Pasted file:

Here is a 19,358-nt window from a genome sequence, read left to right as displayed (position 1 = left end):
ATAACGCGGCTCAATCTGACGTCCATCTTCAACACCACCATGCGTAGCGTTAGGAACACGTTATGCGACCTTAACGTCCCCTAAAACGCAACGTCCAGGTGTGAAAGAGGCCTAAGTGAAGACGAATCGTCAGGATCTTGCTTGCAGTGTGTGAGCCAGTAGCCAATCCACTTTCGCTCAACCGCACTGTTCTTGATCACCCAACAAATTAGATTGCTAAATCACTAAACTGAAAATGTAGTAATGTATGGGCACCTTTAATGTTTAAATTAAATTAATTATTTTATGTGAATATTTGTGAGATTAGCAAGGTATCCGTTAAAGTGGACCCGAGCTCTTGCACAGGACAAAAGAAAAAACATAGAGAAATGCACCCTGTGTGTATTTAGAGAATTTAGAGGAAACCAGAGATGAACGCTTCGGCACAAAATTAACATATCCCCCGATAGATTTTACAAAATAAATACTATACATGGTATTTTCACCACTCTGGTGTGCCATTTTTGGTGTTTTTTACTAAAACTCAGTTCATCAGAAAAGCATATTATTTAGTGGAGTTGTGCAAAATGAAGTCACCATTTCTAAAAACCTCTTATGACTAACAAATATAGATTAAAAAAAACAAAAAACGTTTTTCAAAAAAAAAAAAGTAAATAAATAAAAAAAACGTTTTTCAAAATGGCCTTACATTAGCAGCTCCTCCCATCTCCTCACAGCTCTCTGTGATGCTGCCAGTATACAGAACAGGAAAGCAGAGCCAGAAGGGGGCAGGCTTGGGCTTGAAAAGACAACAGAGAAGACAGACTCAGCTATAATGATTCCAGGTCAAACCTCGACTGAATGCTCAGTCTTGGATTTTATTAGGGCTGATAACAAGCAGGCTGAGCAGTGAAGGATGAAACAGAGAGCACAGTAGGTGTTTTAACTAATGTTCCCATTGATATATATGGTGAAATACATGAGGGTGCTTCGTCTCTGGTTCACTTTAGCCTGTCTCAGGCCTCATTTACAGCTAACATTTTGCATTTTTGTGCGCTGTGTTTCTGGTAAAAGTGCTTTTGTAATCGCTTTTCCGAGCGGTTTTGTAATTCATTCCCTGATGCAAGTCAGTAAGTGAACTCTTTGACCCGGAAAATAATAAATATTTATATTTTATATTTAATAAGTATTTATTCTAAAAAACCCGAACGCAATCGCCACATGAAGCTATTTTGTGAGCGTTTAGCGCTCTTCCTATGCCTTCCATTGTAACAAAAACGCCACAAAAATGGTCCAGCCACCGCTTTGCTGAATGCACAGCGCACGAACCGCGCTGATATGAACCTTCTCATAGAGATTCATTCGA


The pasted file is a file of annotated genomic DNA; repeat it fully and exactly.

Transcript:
Here is a 19,358-nt window from a genome sequence, read left to right as displayed (position 1 = left end):
ATAACGCGGCTCAATCTGACGTCCATCTTCAACACCACCATGCGTAGCGTTAGGAACACGTTATGCGACCTTAACGTCCCCTAAAACGCAACGTCCAGGTGTGAAAGAGGCCTAAGTGAAGACGAATCGTCAGGATCTTGCTTGCAGTGTGTGAGCCAGTAGCCAATCCACTTTCGCTCAACCGCACTGTTCTTGATCACCCAACAAATTAGATTGCTAAATCACTAAACTGAAAATGTAGTAATGTATGGGCACCTTTAATGTTTAAATTAAATTAATTATTTTATGTGAATATTTGTGAGATTAGCAAGGTATCCGTTAAAGTGGACCCGAGCTCTTGCACAGGACAAAAGAAAAAACATAGAGAAATGCACCCTGTGTGTATTTAGAGAATTTAGAGGAAACCAGAGATGAACGCTTCGGCACAAAATTAACATATCCCCCGATAGATTTTACAAAATAAATACTATACATGGTATTTTCACCACTCTGGTGTGCCATTTTTGGTGTTTTTTACTAAAACTCAGTTCATCAGAAAAGCATATTATTTAGTGGAGTTGTGCAAAATGAAGTCACCATTTCTAAAAACCTCTTATGACTAACAAATATAGATTAAAAAAAACAAAAAACGTTTTTCAAAAAAAAAAAAGTAAATAAATAAAAAAAACGTTTTTCAAAATGGCCTTACATTAGCAGCTCCTCCCATCTCCTCACAGCTCTCTGTGATGCTGCCAGTATACAGAACAGGAAAGCAGAGCCAGAAGGGGGCAGGCTTGGGCTTGAAAAGACAACAGAGAAGACAGACTCAGCTATAATGATTCCAGGTCAAACCTCGACTGAATGCTCAGTCTTGGATTTTATTAGGGCTGATAACAAGCAGGCTGAGCAGTGAAGGATGAAACAGAGAGCACAGTAGGTGTTTTAACTAATGTTCCCATTGATATATATGGTGAAATACATGAGGGTGCTTCGTCTCTGGTTCACTTTAGCCTGTCTCAGGCCTCATTTACAGCTAACATTTTGCATTTTTGTGCGCTGTGTTTCTGGTAAAAGTGCTTTTGTAATCGCTTTTCCGAGCGGTTTTGTAATTCATTCCCTGATGCAAGTCAGTAAGTGAACTCTTTGACCCGGAAAATAATAAATATTTATATTTTATATTTAATAAGTATTTATTCTAAAAAACCCGAACGCAATCGCCACATGAAGCTATTTTGTGAGCGTTTAGCGCTCTTCCTATGCCTTCCATTGTAACAAAAACGCCACAAAAATGGTCCAGCCACCGCTTTGCTGAATGCACAGCGCACGAACCGCGCTGATATGAACCTTCTCATAGAGATTCATTCGA